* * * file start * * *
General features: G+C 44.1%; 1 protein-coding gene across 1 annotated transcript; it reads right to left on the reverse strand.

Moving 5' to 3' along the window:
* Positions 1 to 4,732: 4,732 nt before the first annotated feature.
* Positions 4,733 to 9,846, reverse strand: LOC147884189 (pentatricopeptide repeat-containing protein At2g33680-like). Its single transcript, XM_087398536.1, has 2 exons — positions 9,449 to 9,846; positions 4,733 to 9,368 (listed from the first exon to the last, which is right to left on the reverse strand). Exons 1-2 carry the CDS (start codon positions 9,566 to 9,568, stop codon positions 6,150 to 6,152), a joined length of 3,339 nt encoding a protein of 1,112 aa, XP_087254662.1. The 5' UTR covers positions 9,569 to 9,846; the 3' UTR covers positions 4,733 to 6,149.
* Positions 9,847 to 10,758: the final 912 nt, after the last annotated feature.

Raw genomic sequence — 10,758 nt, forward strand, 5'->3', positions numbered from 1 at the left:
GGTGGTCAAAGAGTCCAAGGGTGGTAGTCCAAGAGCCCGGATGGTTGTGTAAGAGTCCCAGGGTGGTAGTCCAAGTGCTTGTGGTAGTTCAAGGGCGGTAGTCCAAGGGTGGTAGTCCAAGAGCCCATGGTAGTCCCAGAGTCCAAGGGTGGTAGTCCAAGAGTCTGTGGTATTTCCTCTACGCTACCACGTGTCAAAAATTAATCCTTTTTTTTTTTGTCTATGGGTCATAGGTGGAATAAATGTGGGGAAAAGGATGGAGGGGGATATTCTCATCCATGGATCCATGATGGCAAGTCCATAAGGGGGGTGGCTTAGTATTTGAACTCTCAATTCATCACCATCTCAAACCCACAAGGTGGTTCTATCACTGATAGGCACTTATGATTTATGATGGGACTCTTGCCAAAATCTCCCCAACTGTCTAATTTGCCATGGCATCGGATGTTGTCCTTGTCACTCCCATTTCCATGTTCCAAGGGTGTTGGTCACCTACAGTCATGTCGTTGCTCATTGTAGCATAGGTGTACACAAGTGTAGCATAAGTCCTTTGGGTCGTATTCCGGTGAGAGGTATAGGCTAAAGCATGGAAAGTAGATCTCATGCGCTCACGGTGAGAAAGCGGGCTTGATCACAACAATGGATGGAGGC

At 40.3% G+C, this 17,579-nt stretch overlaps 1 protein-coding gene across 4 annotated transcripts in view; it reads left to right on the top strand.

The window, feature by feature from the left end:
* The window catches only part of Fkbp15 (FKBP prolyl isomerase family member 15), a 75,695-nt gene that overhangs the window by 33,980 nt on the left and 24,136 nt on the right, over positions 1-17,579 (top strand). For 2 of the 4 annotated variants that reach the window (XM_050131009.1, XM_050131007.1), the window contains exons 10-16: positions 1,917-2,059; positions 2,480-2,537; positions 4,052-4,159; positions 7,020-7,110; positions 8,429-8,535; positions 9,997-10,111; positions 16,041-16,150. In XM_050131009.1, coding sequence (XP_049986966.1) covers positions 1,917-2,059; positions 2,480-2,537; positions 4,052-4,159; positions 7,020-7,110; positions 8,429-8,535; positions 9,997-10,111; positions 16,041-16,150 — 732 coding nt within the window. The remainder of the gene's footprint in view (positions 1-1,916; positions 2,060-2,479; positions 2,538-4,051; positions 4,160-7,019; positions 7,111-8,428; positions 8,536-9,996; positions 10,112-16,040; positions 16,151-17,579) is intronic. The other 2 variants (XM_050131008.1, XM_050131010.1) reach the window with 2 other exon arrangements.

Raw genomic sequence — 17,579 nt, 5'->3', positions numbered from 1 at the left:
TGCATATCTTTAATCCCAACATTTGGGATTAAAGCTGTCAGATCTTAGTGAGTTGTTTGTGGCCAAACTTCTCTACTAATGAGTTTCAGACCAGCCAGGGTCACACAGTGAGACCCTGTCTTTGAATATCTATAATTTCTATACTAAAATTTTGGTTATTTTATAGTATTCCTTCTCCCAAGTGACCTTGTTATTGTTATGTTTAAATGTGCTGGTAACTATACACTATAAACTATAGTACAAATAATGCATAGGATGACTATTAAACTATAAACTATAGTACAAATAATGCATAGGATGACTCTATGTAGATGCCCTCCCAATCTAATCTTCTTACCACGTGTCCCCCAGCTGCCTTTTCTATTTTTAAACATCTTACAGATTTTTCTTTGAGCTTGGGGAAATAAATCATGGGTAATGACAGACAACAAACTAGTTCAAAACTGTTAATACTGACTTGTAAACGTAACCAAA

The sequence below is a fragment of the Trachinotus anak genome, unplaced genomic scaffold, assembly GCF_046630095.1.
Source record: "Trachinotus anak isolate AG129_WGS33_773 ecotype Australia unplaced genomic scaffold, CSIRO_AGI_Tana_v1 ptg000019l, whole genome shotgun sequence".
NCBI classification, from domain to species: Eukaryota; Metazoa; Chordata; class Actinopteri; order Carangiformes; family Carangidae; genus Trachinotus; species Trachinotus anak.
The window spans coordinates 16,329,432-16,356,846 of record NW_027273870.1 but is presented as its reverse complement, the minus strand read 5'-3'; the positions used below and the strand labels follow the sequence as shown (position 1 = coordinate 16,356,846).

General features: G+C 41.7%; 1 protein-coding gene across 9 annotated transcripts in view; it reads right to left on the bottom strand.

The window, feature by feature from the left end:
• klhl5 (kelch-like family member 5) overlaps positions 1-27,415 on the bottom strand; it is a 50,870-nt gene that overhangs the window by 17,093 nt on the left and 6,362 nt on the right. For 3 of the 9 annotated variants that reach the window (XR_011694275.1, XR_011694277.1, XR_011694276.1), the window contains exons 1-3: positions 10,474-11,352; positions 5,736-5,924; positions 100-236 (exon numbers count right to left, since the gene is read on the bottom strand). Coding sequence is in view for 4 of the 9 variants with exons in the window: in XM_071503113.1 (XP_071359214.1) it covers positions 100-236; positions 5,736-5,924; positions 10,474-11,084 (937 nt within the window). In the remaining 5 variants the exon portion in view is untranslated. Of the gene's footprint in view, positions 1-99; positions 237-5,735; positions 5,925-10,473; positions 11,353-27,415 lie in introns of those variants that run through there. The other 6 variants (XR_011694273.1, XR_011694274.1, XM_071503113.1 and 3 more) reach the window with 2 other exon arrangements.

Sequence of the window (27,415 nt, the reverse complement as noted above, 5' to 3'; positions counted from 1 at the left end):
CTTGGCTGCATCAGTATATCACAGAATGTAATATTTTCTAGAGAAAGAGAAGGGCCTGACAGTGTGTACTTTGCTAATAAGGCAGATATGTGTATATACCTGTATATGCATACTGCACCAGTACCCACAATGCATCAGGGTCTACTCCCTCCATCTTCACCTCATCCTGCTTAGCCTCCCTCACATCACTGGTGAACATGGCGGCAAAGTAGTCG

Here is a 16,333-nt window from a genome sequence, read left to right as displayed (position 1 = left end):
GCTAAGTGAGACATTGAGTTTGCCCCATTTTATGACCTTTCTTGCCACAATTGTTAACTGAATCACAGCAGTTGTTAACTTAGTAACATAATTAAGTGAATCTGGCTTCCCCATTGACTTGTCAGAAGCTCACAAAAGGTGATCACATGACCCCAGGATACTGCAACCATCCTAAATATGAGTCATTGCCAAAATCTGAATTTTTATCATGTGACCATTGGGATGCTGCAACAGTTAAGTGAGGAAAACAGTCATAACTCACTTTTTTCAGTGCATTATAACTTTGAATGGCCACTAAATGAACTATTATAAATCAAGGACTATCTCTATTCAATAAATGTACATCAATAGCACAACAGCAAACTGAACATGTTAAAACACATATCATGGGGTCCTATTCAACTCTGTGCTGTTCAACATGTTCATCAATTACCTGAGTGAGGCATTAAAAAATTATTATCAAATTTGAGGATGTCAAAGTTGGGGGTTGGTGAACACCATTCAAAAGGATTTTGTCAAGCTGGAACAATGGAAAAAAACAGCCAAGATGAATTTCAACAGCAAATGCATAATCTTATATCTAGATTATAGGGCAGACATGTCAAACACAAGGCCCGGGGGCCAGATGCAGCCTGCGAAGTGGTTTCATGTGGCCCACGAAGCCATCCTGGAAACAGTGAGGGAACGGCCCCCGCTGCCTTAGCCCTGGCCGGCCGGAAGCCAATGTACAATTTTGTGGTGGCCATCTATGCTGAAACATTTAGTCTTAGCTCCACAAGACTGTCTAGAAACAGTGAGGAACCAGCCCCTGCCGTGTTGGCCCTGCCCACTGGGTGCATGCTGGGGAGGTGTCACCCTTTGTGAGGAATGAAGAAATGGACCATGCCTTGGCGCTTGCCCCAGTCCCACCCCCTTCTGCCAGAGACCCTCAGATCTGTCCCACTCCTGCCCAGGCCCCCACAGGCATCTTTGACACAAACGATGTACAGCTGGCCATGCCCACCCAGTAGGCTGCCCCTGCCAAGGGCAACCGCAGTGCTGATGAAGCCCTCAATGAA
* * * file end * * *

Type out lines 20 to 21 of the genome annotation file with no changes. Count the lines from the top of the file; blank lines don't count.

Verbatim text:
Sequence of the window (27,415 nt, the reverse complement as noted above, 5' to 3'; positions counted from 1 at the left end):
CTTGGCTGCATCAGTATATCACAGAATGTAATATTTTCTAGAGAAAGAGAAGGGCCTGACAGTGTGTACTTTGCTAATAAGGCAGATATGTGTATATACCTGTATATGCATACTGCACCAGTACCCACAATGCATCAGGGTCTACTCCCTCCATCTTCACCTCATCCTGCTTAGCCTCCCTCACATCACTGGTGAACATGGCGGCAAAGTAGTCG